Ultimately I want a Bible for myself and my children and congregation that brings them as close as possible to the original inspired text while still being a translation into their own common language. The NASB Updated Edition satisfies this need, though at times the reader pays for the NASB's accuracy by a certain woodeness of expression.
If you attend ClearNote Church of Bloomington, you know already that the NASB Updated Edition is the translation we use in our preaching and teaching.
As you read devotionally, it may be helpful at times to confer with other translations or paraphrases. But keep in mind that such modern versions (the Living Bible, New Living Translation, New International Version, Message, etc.) provide commentary on the text--not the straight text itself.
This may sound scary, and it should. It's one thing to have a preacher preach, and later in the day to be able to go to the plain text of Scripture (found in your NASB95 or New King James) and like a Berean, search the Scriptures to see if what your preacher said is true. That's the right way to do things and never stop doing it, dear ones.
Dangers faced by Bible translators...
It's quite another thing for your preacher to preach and, when you try to search the Scriptures, you find that the translators are preaching to you also, and there's nowhere for you to examine them by the plain Word and Words of God. In other words, much that Bible societies and Bible marketing businesses and their scholars sell today as Bible "translations" aren't translations at all, but long-winded and very subtle sermons carried on across the entire text of Scripture—but without the reader knowing it because she thinks "this is a Holy Bible I'm reading for my personal devotions."
Not quite. When a preacher preaches, there is a sense that what he says is the word of God to you. God is pleased through the foolishness of preaching to save the perishing and to sanctify His Church. In this sense, the shepherd preaches to the flock and the flock rightly receives it as the word of God to them.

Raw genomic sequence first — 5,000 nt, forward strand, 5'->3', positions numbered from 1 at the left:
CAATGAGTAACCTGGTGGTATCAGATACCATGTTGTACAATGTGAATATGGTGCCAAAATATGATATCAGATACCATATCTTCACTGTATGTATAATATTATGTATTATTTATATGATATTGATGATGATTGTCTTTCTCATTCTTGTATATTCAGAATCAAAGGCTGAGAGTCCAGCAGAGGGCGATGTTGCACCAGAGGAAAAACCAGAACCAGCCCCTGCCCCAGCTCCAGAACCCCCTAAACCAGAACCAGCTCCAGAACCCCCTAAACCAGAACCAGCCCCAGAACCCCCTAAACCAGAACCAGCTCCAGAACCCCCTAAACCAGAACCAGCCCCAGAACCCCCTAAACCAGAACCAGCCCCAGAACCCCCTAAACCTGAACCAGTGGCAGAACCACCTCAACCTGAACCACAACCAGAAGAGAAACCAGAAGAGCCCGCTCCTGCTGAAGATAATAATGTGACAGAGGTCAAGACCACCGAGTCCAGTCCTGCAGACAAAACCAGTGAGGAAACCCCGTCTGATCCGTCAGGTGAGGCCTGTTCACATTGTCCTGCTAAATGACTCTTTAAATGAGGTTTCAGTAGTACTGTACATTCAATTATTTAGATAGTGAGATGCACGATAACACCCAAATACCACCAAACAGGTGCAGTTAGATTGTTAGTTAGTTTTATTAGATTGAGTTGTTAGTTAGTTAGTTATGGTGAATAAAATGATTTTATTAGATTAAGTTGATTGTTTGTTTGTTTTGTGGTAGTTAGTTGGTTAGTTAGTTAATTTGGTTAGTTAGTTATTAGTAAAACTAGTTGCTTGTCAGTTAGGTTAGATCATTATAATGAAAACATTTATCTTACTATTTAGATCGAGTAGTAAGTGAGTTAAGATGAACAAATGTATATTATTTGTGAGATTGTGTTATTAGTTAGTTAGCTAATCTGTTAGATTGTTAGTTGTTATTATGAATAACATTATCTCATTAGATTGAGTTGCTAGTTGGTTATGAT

But preaching is not the Word of God in the same way the Bible is. When we say the Bible is the Word of God written, we're saying every word of it is inspired by the Holy Spirit and is absolutely trustworthy. It is without error and this we would never say about our pastor—nor ought we. Again, the proper response to preaching is to receive it humbly as the word of God to us through our shepherd; and also to search the Scriptures to see if what our pastor said is true.
So, if we go home to search our Bible and find that the Bible we've bought is another man's sermon, how will we test the first man's sermon? Which is to say we don't want to test a preacher by a preacher, do we? We want to test the preacher by God's Truth inspired by God's Holy Spirit recorded in God's Holy Word.
Should we then use commentaries, Bible dictionaries, and other helps in our searching of the Scriptures? Without question, yes. Reference works are great aids to any study as long as we're careful to buy ones that are truthful, and not deceptive. Which brings us back to the point...
The difference between modern paraphrases like the Message, New International Version 2011, New International Version, New Living Translation, and so forth is that they call themselves "translations" when hidden in their text are extended sermons by preachers. But actually, for the most part they aren't preachers, but Bible scholars who want to be preachers and use their Bible translating as a vehicle to bear their sermon. These Bible scholars hide their sermons in the text of Scripture and it's exceedingly hard for those reading the English text of Scripture to know when they're reading some scholar's inaccurate sermon and when they're reading some scholar's accurate translation. Which is to say, rather than faithfully reproducing in English the actual Hebrew and Greek words inspired by the Holy Spirit, many Bible scholars today use their Bible products as vehicles to sell their own sermons about what is good and bad in this world, and what people should do to affirm the good and correct the bad.
Now of course, that is precisely the sort of thing God has always called his prophets to do. We are to preach the Gospel and that has always included exposing evil and proclaiming the righteousness of Jesus Christ. But what are we to think when scholars and their Bible business partners judge that opposing evil and promoting good requires the gagging of God's words in this and that verse and phrase and chapter and book of the Bible? What are we to think when scholars tell us they can do a better job communicating God's Word if they amend or delete God's Words? What are we to think when the Word of God written becomes the vehicle by which the political ideologies of our decadent culture get a foot inside the Church and remake Her in the image of the demonic Spirit of our Age?